[Squeakland] the non universals

Alan Kay alan.kay at squeakland.org
Thu Aug 23 15:49:51 PDT 2007

Of course, Mark didn't look carefully enough at either the Squeakers 
DVD or the Kim Rose and BJ Conn book "Powerful Ideas in the 
Classroom" and other materials which show what we actually do with 
the kids (actually in 5th grade for this example).

We don't teach any abstractions, but work our way out from various 
kinds of animated movement in Etoys (constant velocity, random 
velocities, steadily increasing velocity, etc.). From a number of 
such examples the children gradually associate both a relationship 
"increase by" and a history of the movements (shown by leaving dots 
behind on the screen). Later (about 3 and one half months later, in 
the case of the first time we tried this) we got them to think about 
and investigate falling bodies. One example on the Squeakers DVD 
showed 11 year old Tyrone explaining just how he worked out and 
derived the actual differential equations of motion (in 
intellectually honest and mathematical version that computers make 
very practical). He did this by recognizing accelerated motion in the 
pattern of pictures of the dropping ball, measured the differences to 
find out what kind of acceleration (constant) and made the script for 
vertical motion partly using the memory of how he had done the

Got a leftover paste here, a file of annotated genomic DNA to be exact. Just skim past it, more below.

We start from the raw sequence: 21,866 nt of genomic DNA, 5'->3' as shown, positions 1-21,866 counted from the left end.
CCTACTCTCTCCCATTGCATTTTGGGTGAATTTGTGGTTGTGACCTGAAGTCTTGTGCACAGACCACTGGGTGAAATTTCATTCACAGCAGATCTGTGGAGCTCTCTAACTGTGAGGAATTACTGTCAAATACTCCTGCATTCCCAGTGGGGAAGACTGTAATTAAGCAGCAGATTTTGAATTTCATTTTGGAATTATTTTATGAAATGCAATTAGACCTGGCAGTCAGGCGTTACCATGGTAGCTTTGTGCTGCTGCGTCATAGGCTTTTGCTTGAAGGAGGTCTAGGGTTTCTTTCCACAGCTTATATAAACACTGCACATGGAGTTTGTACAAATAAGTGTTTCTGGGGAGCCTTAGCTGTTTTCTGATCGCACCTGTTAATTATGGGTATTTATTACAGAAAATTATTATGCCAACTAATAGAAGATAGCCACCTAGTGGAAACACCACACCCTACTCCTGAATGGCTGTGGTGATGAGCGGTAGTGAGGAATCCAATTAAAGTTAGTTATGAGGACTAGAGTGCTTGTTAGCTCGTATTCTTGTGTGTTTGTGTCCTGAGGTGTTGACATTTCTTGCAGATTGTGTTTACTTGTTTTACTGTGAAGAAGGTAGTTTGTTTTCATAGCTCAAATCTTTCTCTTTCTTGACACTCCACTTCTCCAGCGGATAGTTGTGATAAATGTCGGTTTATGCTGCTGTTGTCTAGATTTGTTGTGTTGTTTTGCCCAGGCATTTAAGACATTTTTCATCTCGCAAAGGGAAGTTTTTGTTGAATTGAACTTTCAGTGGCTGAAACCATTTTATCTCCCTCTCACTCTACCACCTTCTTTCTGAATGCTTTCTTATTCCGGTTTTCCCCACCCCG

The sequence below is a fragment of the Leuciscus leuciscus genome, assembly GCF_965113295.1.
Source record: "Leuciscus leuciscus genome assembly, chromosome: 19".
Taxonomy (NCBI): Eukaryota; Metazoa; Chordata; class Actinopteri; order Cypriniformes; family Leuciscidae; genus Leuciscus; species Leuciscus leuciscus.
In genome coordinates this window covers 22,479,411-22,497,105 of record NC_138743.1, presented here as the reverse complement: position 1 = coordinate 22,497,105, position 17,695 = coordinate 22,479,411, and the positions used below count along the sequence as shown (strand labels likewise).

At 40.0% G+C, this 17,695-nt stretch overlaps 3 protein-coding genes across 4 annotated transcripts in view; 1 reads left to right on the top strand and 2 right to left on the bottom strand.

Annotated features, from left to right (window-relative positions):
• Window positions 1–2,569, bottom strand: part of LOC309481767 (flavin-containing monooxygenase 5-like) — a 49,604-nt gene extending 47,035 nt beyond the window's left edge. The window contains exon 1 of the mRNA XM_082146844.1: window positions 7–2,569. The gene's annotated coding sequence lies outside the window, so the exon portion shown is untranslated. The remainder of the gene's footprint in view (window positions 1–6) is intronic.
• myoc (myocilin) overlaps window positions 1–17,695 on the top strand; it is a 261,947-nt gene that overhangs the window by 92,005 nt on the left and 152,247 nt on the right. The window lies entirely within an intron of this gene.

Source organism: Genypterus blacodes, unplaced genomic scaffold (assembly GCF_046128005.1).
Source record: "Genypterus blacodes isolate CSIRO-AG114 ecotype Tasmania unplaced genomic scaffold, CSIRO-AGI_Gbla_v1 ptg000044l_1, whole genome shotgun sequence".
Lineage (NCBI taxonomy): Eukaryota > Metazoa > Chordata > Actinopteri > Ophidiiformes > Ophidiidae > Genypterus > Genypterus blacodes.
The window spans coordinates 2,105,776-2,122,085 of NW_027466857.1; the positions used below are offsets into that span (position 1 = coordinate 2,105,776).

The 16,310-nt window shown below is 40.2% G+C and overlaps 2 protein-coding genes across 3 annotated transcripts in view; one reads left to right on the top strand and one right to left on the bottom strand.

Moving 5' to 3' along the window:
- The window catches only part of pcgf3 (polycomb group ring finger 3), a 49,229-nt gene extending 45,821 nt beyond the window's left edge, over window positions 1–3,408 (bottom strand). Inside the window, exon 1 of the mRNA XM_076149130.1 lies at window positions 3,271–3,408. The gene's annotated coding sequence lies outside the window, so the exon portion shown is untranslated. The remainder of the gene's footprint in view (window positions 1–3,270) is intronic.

horizontal motion in Etoys 3 months before. He explained how he did 
this very well on the video. Also, by luck, I happened to be in the 
classroom on the day he actually made his discoveries and 
derivations. Most the children were able to do this.

The important things about this experience was that Tyrone and the 
other children had learned a model of acceleration and velocity that 
was quite meaningful to them. Months later they were able to remember 
these ideas and adapt them to observations of the real-world. 
According to Lillian McDermott at the U of Wash, 70% of all college 
students (including science majors) are unable to understand the 
Galilean model of gravity (which uses a very different pedagogy in college).

The most important piece of knowledge from cog psych is a study done 
in the late 60s or early 70s that showed exposure to any enriched 
environment for less than 2 years was not retained. But two or more 
years of exposure tended to be retained. This also correlates to 
habit formation and habit unlearning.

So, I would argue that Mark's three examples are very different and 
don't really deserve to go together. And, in any case, all we know 
about the 5th graders is that using this pedagogy and Etoys they are 
generally able to be more successful in both the math and the science 
of accelerated change than most college students. This particular way 
of looking at differential equations has become more and more 
standard as computers have become more and more the workhorses of 
science (partly because they are in a form well set up for creating a 
simulation -- and for the kids, because they are much easier to 
understand than the previous standards for DEs).



At 03:23 PM 8/23/2007, Brad Fuller wrote:
>though I'd pass this along for another viewpoint. Mark Guzdial's latest
>perspective on powerful ideas, abstractions and design patterns:
>Squeakland mailing list
>Squeakland at squeakland.org

More information about the Squeakland mailing list